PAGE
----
‘Change is the only constant in life.’
Was it only last July that we turned our lives upside down by deciding to sell our U.S. home and live full-time in Greece?
Was it only last year that I showed you photos of our ‘summer of slogging’ and made jokes about living out of that corrugated metal storage unit we’d rented in the Seattle suburb?
|Filling up the Storage Unit - July 2017|
One Year Later. . .
|The Stone House on the Hill - far right|
being ‘homeless’ in America.
Having no address to call our own, coupled with ‘living out of the storage’ unit (as I had quipped last summer) wasn’t working. That fact became real clear after our visit in the Northwest last January.
We got rid of one temporary address during that visit. Our friend's graciously loaned us another. Our visits to the storage unit were bleak. Seeing our life’s accumulations – the stuff special enough to have kept -- stuffed into stack and piles, boxes and bags was nothing short of depressing. We began calling it ‘the morgue’. It made us feel dead. We knew it was time to regroup.
Time for change -
‘And suddenly you know;
It’s time to start something new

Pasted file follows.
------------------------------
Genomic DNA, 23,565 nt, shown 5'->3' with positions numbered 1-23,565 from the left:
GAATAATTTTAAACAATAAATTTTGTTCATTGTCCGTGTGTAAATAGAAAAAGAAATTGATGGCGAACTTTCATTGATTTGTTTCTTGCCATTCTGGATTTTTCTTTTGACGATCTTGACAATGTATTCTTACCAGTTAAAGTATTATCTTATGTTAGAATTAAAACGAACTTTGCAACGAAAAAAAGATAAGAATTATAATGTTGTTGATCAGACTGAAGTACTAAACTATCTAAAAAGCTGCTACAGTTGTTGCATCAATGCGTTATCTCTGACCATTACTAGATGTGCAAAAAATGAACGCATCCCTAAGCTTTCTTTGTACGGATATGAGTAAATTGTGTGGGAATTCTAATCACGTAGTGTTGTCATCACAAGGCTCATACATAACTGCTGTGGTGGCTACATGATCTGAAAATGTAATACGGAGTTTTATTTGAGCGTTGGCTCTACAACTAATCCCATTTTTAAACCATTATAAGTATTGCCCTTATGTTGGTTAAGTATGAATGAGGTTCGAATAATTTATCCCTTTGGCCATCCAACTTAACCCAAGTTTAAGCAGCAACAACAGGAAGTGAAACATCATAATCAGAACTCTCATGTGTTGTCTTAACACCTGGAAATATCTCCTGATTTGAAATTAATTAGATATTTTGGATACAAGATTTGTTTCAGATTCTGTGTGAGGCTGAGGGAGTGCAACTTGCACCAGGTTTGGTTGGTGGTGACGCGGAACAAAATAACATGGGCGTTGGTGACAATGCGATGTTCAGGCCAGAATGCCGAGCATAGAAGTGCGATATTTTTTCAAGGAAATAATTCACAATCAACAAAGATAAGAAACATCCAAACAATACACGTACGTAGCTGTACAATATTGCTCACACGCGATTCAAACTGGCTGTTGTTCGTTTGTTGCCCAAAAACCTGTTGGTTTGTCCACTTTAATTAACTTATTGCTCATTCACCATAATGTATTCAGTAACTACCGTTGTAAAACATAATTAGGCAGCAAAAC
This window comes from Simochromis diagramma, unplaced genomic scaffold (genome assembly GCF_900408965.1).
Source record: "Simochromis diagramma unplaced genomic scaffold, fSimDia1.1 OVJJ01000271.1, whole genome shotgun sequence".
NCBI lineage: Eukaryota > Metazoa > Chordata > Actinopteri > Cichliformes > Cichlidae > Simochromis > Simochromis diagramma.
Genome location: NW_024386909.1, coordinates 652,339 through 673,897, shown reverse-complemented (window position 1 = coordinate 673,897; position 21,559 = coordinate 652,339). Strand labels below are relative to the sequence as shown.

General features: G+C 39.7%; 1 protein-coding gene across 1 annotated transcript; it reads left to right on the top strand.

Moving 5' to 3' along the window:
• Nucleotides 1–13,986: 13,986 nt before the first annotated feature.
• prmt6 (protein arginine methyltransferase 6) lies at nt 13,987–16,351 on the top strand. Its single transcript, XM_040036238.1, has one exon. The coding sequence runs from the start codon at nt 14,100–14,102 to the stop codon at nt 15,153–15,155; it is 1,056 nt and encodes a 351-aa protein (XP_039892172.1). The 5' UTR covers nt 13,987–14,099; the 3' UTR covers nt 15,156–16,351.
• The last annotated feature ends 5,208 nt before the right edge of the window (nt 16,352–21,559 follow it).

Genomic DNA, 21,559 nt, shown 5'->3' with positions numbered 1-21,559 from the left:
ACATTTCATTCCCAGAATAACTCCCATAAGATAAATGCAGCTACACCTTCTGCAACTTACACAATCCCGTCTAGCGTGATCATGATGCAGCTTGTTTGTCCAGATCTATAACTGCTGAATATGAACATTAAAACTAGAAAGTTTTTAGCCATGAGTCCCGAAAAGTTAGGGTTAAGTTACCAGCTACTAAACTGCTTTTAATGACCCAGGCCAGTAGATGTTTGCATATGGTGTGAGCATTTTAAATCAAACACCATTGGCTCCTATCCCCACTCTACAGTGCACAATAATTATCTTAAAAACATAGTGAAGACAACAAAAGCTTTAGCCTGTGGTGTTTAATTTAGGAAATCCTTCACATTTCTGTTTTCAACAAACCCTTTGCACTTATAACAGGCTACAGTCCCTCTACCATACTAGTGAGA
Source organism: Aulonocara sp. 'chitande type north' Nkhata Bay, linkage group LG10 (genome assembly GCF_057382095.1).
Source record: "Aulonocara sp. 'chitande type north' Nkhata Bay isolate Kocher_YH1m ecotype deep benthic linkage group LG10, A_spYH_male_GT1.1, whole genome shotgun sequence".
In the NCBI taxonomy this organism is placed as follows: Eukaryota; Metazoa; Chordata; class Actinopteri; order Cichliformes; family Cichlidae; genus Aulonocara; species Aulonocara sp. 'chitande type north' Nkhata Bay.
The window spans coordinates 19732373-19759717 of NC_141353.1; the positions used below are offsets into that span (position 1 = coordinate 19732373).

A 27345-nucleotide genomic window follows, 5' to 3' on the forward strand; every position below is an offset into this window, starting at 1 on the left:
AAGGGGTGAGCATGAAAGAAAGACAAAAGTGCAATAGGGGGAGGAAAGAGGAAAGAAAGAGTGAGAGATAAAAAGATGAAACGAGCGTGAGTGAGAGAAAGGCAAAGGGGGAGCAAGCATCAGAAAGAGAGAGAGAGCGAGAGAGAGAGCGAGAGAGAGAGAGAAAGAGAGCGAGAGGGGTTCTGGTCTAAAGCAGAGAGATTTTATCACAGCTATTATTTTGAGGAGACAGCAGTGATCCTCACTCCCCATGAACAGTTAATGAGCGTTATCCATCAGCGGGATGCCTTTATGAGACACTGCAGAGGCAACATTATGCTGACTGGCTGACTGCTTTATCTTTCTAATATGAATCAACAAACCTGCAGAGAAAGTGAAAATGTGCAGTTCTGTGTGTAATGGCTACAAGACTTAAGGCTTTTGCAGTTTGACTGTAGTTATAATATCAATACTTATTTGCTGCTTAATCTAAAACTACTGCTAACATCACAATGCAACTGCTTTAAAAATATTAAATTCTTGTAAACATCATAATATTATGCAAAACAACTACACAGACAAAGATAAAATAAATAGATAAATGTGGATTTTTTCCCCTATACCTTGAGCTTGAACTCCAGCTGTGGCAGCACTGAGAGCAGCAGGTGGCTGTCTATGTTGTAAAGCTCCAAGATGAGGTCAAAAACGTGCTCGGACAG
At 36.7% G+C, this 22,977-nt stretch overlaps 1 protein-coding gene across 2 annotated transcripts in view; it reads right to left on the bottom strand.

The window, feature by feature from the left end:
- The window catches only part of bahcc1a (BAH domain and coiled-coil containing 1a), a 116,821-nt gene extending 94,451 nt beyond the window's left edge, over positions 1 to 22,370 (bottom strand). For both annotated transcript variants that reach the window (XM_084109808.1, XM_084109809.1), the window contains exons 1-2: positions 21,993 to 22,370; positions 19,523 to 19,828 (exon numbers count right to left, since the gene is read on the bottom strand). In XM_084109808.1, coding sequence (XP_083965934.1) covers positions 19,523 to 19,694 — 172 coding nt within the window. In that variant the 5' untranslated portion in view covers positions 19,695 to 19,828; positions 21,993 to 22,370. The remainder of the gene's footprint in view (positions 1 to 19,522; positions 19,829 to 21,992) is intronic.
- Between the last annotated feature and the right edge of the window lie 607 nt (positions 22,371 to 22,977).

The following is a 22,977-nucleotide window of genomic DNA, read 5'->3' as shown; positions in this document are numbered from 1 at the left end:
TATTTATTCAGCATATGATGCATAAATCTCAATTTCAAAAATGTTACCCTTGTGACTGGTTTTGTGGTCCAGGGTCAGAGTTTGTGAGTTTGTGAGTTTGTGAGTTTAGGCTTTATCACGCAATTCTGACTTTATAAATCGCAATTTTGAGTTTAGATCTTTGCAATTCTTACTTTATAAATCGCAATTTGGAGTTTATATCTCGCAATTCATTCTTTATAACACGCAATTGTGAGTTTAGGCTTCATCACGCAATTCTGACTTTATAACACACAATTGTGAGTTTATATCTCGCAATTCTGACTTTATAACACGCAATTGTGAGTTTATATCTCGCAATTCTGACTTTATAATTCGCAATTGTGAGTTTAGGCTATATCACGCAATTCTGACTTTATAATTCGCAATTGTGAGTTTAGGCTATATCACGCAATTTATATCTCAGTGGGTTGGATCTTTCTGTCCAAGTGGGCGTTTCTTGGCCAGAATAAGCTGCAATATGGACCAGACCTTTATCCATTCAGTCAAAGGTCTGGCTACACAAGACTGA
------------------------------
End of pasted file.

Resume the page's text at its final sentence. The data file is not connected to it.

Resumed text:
and trust in the magic of beginnings.
-- Meister EckhartSo for the past few months, while I’ve been telling you of the wonders of Greece, we have been conducting a long distance search for a ‘seasonal home’ back in the States. (We would have once called it a ‘second home’ or ‘vacation home’ but the industry jargon has changed over the years.)
With no immediate plans to give up full-time residency in Greece, we needed a place for our belongings and a place to stay when we go back to visit. Someday perhaps it would serve as a full-time home when health, age, or immigration rules (or a combination of them) prompts us to leave Greece.
In keeping with our downsizing philosophy, we set out to buy a condo in the same Seattle suburb we’d left last year. Unfortunately for us, it is the suburb that continues to make headlines as being one of the hottest (high prices and selling quickly) housing markets in the nation.